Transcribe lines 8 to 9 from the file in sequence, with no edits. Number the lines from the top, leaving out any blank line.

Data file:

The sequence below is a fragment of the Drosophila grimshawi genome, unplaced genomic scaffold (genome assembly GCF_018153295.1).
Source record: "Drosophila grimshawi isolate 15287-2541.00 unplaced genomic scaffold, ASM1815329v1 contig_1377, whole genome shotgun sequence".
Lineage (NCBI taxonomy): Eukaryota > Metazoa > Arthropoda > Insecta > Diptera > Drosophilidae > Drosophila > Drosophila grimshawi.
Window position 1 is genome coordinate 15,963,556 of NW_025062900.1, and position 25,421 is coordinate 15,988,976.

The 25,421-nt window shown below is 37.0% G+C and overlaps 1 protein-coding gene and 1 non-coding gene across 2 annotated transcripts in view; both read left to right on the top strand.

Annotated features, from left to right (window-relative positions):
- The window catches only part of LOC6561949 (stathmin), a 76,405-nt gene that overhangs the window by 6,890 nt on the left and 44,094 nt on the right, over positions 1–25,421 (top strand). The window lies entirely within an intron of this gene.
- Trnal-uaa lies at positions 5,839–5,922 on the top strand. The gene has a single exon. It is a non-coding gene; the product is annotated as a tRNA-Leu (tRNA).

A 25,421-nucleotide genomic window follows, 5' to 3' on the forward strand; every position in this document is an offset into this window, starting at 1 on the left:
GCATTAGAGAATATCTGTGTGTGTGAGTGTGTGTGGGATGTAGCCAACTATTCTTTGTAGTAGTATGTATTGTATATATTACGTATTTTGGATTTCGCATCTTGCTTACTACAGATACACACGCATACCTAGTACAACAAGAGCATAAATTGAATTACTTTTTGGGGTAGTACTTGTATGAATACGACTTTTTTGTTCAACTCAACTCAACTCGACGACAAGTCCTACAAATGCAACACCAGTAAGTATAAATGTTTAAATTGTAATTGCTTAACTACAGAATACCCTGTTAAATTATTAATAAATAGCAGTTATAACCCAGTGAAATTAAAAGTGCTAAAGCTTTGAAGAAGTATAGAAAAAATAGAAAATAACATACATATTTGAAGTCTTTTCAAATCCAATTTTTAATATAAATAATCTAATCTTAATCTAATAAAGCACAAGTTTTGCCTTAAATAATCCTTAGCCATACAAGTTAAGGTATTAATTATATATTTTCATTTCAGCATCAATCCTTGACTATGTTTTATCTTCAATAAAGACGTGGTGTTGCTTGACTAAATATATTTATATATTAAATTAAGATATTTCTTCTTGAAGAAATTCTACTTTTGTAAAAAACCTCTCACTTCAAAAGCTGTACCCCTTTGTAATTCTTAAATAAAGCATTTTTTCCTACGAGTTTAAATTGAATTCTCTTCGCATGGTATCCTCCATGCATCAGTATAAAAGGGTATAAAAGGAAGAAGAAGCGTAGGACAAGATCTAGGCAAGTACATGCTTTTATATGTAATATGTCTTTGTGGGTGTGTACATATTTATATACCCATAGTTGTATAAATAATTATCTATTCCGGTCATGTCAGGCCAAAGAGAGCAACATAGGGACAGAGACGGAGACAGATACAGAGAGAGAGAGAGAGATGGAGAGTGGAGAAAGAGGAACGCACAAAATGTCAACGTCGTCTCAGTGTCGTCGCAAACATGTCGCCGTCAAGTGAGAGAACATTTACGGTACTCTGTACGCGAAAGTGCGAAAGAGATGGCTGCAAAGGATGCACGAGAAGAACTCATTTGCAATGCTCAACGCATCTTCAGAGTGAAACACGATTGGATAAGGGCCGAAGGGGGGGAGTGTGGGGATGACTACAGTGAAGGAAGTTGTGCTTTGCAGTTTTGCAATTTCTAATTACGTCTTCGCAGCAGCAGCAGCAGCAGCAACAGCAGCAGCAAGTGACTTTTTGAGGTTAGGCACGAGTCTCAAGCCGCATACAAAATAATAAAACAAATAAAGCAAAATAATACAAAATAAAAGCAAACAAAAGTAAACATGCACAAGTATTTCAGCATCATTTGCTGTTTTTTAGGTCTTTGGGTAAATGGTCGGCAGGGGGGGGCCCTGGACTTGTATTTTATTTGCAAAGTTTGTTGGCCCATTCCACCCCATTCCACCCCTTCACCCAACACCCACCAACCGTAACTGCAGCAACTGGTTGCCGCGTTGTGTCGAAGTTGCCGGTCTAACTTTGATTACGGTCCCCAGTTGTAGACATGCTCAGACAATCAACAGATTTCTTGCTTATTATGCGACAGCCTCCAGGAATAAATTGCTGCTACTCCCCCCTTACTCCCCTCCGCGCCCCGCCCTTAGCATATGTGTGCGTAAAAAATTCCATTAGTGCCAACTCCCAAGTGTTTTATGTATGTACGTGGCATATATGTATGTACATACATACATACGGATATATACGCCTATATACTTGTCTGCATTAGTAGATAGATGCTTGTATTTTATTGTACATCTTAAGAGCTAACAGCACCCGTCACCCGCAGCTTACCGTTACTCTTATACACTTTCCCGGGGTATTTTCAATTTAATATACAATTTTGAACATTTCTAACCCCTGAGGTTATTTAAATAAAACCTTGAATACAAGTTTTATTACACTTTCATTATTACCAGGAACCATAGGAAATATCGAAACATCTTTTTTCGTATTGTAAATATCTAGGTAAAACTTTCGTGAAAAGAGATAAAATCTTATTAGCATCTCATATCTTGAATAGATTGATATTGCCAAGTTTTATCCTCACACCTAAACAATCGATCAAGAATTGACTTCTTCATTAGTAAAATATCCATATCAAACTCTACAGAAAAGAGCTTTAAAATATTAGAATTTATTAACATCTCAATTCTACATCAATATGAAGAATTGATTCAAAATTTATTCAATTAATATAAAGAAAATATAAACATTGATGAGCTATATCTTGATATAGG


- Trnal-uaa lies at positions 5,839–5,922 on the top strand. The gene has a single exon. It is a non-coding gene; the product is annotated as a tRNA-Leu (tRNA).

A 25,421-nucleotide genomic window follows, 5' to 3' on the forward strand; every position in this document is an offset into this window, starting at 1 on the left: